Lakes are situated differently within the area of Pleistocene and Holocene formations. Except for its northern shore, Morskie Oko is surrounded with scree and colluvium with a width of 200–300 m in the area, of which, especially in the south-eastern part, 10 scree channels were formed with lengths of up to several hundred metres. Wielki Staw is largely surrounded by moraine covers, while the four scree channels near the north-western shore are several times shorter than their equivalents near Morskie Oko (Michalik 1985). The situation suggests that the area near Morskie Oko is more susceptible to mass movements on slopes. An example of rockfall is presented in Figure 3, in which one can see the effect of the clastic material transported in the form of a ‘cloud’ over the slope of Mięguszowiecki Szczyt, where rockfalls move in a gravitational manner, initiating air pollution with the finest fractions forced off the ground. The said rockfall took place on 22 October 2021. In this example, some of the rock matter can be deposited within lower sections of the slope, some may end up in the lake and the finest fractions which are ‘suspended’ in the air can fall onto the water surface.

Fig. 3

Rockfall from the wall of Mięguszowiecki Szczyt moving towards Morskie Oko on 22 October 2021 (Denega 2021).

Corrasion gullies and channels are also far more common and more developed near Morskie Oko (Klimaszewski 1985). Currently, the most dominant morphogenetic processes in the area of Morskie Oko, except for its northern shore, are flows of debris or mud and debris, suffosion, and avalanche accumulation. In the case of Wielki Staw, on the other hand, the processes around the majority of its shores are suffosion, flushing and avalanche accumulation, while on the south-eastern shore, gravitational accumulation of debris, nivation and suffosion (Kaszowski, Kotarba 1985).

Very significant differences between the surroundings of both lakes manifest themselves with regard to routes of debris flows, both old and new (Figs 4 and 5). According to Kędzia (2017), the 1930s and the 1940s were characterised by an increased activity of debris flows. The next wave of increased frequency of debris flows in the Tatra Mountains, which has lasted until now, started in the 1970s. Figure 4 presents two colluvial deposits in contact with the shoreline along approximately 120 m, which constitutes almost 5% of the lake perimeter. A huge rockfall, the outcome of which is depicted in Figures 4 and 5, took place on 25 July 2016. The debris was removed from the affected trail on 3rd and 4th of August 2016 (oral information, Łukasz Pęksa).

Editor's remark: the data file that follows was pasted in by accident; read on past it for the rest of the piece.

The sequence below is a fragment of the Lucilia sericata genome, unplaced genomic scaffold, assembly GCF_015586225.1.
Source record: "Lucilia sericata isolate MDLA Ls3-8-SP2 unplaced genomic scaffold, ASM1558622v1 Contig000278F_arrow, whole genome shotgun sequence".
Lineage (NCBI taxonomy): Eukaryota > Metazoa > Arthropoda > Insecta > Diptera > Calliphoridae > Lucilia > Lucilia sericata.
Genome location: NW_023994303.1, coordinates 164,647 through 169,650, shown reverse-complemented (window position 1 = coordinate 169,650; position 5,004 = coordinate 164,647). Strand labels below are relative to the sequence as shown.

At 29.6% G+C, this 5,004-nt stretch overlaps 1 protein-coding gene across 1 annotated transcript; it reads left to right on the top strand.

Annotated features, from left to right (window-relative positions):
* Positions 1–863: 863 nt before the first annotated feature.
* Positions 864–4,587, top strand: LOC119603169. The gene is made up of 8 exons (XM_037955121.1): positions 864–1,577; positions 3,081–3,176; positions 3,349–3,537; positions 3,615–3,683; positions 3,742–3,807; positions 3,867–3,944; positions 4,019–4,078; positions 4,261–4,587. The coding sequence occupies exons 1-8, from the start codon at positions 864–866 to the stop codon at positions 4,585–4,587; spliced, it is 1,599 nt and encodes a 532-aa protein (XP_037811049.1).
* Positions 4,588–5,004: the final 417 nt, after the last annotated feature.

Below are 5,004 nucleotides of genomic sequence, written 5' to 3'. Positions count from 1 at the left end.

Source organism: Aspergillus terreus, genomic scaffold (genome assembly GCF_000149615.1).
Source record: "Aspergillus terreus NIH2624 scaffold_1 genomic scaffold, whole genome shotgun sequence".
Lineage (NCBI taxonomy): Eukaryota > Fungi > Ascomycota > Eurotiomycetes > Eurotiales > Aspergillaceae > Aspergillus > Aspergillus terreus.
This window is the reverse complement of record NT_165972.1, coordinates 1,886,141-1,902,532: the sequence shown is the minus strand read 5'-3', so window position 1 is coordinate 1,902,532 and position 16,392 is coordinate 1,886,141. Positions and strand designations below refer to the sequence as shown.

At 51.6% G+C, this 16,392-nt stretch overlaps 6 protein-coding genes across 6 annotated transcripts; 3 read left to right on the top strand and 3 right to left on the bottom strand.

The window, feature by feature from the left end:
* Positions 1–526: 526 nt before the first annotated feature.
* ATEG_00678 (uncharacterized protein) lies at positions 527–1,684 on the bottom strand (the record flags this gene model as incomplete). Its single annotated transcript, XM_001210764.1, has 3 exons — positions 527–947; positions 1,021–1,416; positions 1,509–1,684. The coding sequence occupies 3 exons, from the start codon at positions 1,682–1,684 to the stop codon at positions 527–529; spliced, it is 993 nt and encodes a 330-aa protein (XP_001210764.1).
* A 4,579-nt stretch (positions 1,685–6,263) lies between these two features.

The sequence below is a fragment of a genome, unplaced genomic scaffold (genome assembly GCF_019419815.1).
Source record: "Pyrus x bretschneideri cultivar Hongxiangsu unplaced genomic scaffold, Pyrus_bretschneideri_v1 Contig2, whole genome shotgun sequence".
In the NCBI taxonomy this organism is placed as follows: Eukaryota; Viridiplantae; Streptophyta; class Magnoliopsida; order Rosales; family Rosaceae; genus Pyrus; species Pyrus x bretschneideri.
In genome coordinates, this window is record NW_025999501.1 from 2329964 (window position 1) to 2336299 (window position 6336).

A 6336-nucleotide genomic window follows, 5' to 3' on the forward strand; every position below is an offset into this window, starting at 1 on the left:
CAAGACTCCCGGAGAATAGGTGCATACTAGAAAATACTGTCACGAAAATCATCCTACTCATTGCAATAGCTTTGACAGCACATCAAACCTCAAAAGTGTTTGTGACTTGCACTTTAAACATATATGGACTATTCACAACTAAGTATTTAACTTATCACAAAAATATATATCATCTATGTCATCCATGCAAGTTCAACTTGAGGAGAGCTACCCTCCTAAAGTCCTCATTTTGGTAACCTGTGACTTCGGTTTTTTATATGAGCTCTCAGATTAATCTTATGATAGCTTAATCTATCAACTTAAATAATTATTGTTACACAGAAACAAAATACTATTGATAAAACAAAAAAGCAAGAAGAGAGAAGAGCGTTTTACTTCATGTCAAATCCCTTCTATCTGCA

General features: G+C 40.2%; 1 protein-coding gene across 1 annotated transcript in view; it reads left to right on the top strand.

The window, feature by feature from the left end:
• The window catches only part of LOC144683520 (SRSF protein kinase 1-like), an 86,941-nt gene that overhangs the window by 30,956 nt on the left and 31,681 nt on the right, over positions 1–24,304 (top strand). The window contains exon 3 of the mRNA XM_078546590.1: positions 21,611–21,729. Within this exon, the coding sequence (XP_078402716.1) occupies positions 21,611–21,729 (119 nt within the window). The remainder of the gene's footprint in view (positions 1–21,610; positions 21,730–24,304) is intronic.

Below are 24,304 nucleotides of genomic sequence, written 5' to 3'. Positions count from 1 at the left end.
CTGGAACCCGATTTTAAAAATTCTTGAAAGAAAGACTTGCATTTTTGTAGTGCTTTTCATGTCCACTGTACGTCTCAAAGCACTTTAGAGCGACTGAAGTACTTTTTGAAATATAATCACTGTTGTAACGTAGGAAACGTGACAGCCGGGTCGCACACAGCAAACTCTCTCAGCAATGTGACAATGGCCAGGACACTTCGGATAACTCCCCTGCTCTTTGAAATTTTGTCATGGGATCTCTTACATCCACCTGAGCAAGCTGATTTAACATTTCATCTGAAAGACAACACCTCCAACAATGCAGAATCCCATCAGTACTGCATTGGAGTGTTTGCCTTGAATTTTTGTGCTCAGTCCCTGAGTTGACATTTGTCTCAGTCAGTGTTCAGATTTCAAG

Fig. 4

General view at the southern shore of Morskie Oko which was reached by the face of rockfalls (Choiński 2016).

Fig. 5

One of the rockfall tongues photographed from a short distance from the water surface. One can clearly see the contact of freshly deposited mantle that penetrated the lake (Choiński 2016).

In general, such trails do not reach Wielki Staw, while there is a dozen that leads to the shoreline of Morskie Oko, except for its northern section (Długosz 2015).

The potential avalanche routes are extremely important in terms of their number, range and amount of transported snow mass. Such a situation is presented in Figures 6 and 7, which show the effects of an avalanche that moved from Marchwiczny Żleb onto the ice surface of Morskie Oko on 2 February 2022. The extent of an avalanche can be assessed by paying attention to the remains of dwarf mountain pines protruding from the snow, that is, up to approximately 150 m from the western shore of the lake. The ice cover on the lake was split up in the coastal area. The farther from the shore, the more difficult it is to assess its condition due to the thickness of the avalanche snow layer covering the ice surface. On the date of the avalanche, the said layer of snow was 40 cm thick (oral information, Barbara Staniszewska). Determination of the amount of clastic material brought by the avalanche onto the ice surface is a difficult task. However, if there were uprooted dwarf mountain pines, it can be assumed that the transported mass included the slope rock mantle, which will be deposited at the bottom of the lake after thaw.

Fig. 6

Avalanche field on the surface of Morskie Oko which was formed on 2 February 2022 (Denega 2022).

Fig. 7

Fragments of dwarf pine deposited by a snow avalanche on 2 February 2022 on the surface of the cover (Zieliński 2022).

Wielki Staw has three such locations of avalanche movement (from the south-eastern side), whereby the potential area of their accumulation covers approximately 20% of the surface of the lake. In the case of Morskie Oko, there is a dozen of avalanche routes, while the potential accumulation area amounts to 85% of the surface of the lake (Žlak, Długosz 2015).

As it has been proven through the comparisons mentioned earlier, Morskie Oko is far more likely to undergo processes connected with the decline of the basin than Wielki Staw.